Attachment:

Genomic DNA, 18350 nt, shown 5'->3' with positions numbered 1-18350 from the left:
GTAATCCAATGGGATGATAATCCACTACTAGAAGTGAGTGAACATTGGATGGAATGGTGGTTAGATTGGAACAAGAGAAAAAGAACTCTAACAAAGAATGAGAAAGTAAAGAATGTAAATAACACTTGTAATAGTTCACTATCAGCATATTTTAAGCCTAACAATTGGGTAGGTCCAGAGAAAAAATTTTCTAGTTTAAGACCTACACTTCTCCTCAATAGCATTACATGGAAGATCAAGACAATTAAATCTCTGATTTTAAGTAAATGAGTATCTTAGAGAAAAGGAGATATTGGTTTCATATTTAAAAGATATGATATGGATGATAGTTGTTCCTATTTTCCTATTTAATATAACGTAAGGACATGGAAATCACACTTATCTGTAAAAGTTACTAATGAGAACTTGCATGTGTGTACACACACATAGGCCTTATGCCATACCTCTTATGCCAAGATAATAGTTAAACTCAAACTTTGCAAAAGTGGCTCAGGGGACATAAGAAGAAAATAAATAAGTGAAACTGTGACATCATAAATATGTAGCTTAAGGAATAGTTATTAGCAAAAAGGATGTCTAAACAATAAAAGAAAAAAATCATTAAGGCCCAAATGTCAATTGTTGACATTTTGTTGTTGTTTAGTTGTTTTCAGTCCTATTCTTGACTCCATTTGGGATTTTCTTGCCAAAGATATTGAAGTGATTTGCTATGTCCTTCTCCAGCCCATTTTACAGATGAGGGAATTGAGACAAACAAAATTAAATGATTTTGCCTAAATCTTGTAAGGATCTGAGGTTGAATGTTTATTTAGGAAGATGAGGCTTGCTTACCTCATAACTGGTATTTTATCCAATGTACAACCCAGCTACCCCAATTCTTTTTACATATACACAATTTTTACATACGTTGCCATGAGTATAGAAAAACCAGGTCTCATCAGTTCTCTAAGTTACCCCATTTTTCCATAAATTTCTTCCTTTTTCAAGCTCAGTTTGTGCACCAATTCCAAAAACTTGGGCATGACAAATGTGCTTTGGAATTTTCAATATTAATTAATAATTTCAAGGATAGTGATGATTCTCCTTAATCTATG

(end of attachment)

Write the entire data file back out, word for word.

Genomic DNA, 18350 nt, shown 5'->3' with positions numbered 1-18350 from the left:
GTAATCCAATGGGATGATAATCCACTACTAGAAGTGAGTGAACATTGGATGGAATGGTGGTTAGATTGGAACAAGAGAAAAAGAACTCTAACAAAGAATGAGAAAGTAAAGAATGTAAATAACACTTGTAATAGTTCACTATCAGCATATTTTAAGCCTAACAATTGGGTAGGTCCAGAGAAAAAATTTTCTAGTTTAAGACCTACACTTCTCCTCAATAGCATTACATGGAAGATCAAGACAATTAAATCTCTGATTTTAAGTAAATGAGTATCTTAGAGAAAAGGAGATATTGGTTTCATATTTAAAAGATATGATATGGATGATAGTTGTTCCTATTTTCCTATTTAATATAACGTAAGGACATGGAAATCACACTTATCTGTAAAAGTTACTAATGAGAACTTGCATGTGTGTACACACACATAGGCCTTATGCCATACCTCTTATGCCAAGATAATAGTTAAACTCAAACTTTGCAAAAGTGGCTCAGGGGACATAAGAAGAAAATAAATAAGTGAAACTGTGACATCATAAATATGTAGCTTAAGGAATAGTTATTAGCAAAAAGGATGTCTAAACAATAAAAGAAAAAAATCATTAAGGCCCAAATGTCAATTGTTGACATTTTGTTGTTGTTTAGTTGTTTTCAGTCCTATTCTTGACTCCATTTGGGATTTTCTTGCCAAAGATATTGAAGTGATTTGCTATGTCCTTCTCCAGCCCATTTTACAGATGAGGGAATTGAGACAAACAAAATTAAATGATTTTGCCTAAATCTTGTAAGGATCTGAGGTTGAATGTTTATTTAGGAAGATGAGGCTTGCTTACCTCATAACTGGTATTTTATCCAATGTACAACCCAGCTACCCCAATTCTTTTTACATATACACAATTTTTACATACGTTGCCATGAGTATAGAAAAACCAGGTCTCATCAGTTCTCTAAGTTACCCCATTTTTCCATAAATTTCTTCCTTTTTCAAGCTCAGTTTGTGCACCAATTCCAAAAACTTGGGCATGACAAATGTGCTTTGGAATTTTCAATATTAATTAATAATTTCAAGGATAGTGATGATTCTCCTTAATCTATG